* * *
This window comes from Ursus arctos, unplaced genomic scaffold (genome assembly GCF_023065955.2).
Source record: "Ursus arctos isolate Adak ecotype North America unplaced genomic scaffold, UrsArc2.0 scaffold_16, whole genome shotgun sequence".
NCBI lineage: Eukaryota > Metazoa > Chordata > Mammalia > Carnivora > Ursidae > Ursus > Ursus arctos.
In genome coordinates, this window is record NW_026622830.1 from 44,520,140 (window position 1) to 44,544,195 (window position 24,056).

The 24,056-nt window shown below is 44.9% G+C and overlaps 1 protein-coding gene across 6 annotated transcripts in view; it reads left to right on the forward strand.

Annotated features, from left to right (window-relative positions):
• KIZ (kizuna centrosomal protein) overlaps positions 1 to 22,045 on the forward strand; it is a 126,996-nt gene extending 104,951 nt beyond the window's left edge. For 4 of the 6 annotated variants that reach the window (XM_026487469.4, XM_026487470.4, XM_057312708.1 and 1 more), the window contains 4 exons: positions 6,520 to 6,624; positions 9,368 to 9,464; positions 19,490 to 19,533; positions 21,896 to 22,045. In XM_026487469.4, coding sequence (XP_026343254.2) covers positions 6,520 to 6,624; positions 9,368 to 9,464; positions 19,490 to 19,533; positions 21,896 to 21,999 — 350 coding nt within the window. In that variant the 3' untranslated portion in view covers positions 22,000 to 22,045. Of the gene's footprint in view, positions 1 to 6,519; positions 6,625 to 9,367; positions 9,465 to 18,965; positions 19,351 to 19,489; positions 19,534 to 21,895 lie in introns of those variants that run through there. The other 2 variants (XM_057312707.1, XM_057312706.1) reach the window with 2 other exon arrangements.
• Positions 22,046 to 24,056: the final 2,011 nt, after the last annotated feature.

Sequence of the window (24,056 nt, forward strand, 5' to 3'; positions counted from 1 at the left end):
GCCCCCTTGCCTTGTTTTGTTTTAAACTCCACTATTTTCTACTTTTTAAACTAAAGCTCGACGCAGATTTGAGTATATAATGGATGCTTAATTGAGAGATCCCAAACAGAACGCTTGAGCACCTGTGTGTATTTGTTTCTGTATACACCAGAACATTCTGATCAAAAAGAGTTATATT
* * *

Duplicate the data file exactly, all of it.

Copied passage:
This window comes from Ursus arctos, unplaced genomic scaffold (genome assembly GCF_023065955.2).
Source record: "Ursus arctos isolate Adak ecotype North America unplaced genomic scaffold, UrsArc2.0 scaffold_16, whole genome shotgun sequence".
NCBI lineage: Eukaryota > Metazoa > Chordata > Mammalia > Carnivora > Ursidae > Ursus > Ursus arctos.
In genome coordinates, this window is record NW_026622830.1 from 44,520,140 (window position 1) to 44,544,195 (window position 24,056).

The 24,056-nt window shown below is 44.9% G+C and overlaps 1 protein-coding gene across 6 annotated transcripts in view; it reads left to right on the forward strand.

Annotated features, from left to right (window-relative positions):
• KIZ (kizuna centrosomal protein) overlaps positions 1 to 22,045 on the forward strand; it is a 126,996-nt gene extending 104,951 nt beyond the window's left edge. For 4 of the 6 annotated variants that reach the window (XM_026487469.4, XM_026487470.4, XM_057312708.1 and 1 more), the window contains 4 exons: positions 6,520 to 6,624; positions 9,368 to 9,464; positions 19,490 to 19,533; positions 21,896 to 22,045. In XM_026487469.4, coding sequence (XP_026343254.2) covers positions 6,520 to 6,624; positions 9,368 to 9,464; positions 19,490 to 19,533; positions 21,896 to 21,999 — 350 coding nt within the window. In that variant the 3' untranslated portion in view covers positions 22,000 to 22,045. Of the gene's footprint in view, positions 1 to 6,519; positions 6,625 to 9,367; positions 9,465 to 18,965; positions 19,351 to 19,489; positions 19,534 to 21,895 lie in introns of those variants that run through there. The other 2 variants (XM_057312707.1, XM_057312706.1) reach the window with 2 other exon arrangements.
• Positions 22,046 to 24,056: the final 2,011 nt, after the last annotated feature.

Sequence of the window (24,056 nt, forward strand, 5' to 3'; positions counted from 1 at the left end):
GCCCCCTTGCCTTGTTTTGTTTTAAACTCCACTATTTTCTACTTTTTAAACTAAAGCTCGACGCAGATTTGAGTATATAATGGATGCTTAATTGAGAGATCCCAAACAGAACGCTTGAGCACCTGTGTGTATTTGTTTCTGTATACACCAGAACATTCTGATCAAAAAGAGTTATATT